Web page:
AWS launches Amazon Honeycode, a no-code app building service

Customers can use the service to build apps that leverage an AWS-built database, such as a simple task-tracking application or a more complex project management app.

Amazon Web Services on Wednesday launched Amazon Honeycode, a fully-managed service that enables companies to build mobile and web applications without any programming. Customers can use the service to build apps that leverage an AWS-built database, such as a simple task-tracking application or a more complex project management app to manage multiple workflows. 

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"Customers have told us that the need for custom applications far outstrips the capacity of developers to create them," AWS VP Larry Augustin said in a statement. 

Low-code and no-code tools have been growing in popularity in recent years, enabling people with little or no coding experience to be able to build the applications they need. Other major cloud companies like Salesforce offer low-code app builders. With IT teams stretched thin during the COVID-19 pandemic, low-code tools can prove particularly useful.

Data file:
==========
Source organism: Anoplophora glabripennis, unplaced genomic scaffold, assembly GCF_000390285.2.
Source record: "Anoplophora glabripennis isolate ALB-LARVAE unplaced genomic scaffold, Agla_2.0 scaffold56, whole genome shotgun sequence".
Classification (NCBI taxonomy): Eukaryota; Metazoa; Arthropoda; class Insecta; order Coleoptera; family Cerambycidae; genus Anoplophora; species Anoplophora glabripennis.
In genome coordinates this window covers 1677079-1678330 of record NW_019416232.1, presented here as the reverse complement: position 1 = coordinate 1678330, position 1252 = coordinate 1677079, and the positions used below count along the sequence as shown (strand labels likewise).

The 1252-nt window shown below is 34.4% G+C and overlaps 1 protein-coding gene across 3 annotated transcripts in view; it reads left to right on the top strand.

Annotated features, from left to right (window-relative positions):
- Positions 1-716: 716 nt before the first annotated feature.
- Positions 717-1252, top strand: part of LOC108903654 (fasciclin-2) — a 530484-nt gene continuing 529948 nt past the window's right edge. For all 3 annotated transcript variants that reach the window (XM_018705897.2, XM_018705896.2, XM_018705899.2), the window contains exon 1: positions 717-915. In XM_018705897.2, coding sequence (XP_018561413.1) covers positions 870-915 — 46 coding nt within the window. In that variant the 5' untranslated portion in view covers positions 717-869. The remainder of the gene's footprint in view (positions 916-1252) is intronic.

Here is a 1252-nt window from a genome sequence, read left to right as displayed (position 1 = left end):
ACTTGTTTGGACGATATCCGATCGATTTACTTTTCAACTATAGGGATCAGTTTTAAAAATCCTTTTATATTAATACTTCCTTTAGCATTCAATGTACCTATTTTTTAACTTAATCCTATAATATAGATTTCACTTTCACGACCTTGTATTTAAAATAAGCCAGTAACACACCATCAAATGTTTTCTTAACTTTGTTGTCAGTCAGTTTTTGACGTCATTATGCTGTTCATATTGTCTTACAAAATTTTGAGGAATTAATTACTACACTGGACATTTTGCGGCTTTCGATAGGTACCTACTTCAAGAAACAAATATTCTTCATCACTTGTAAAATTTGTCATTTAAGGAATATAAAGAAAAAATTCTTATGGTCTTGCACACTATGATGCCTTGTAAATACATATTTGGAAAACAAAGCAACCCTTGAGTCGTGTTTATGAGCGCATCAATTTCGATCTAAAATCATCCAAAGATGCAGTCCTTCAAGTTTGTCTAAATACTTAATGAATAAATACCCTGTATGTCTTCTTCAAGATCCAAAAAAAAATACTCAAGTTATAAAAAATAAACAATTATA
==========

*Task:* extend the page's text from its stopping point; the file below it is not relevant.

Amazon Honeycode presents users with a familiar spreadsheet interface for building applications. Users can choose from pre-built templates for functions like time-off reporting or inventory management. Alternatively, they can import data into a blank workbook, use the interface to define the data model, and then design application screens with objects like lists, buttons, and input fields. They can also add automations to drive notifications, reminders, approvals, or other actions based on conditions. 

Behind the scenes, the service automates the process of building and linking three common tiers of functionality -- database, business logic, and user interface. As underlying data changes, a Honeycode-built app can update views and dashboards in real-time. 

Once the application is built, customers can click a button to share it with team members. AWS will let users share applications with up to 20 users for free. 

Amazon gives several examples of how users could deploy the service. Customers could, for instance, build apps for customer relationship management, to-do lists, inventory tracking, or event scheduling. 

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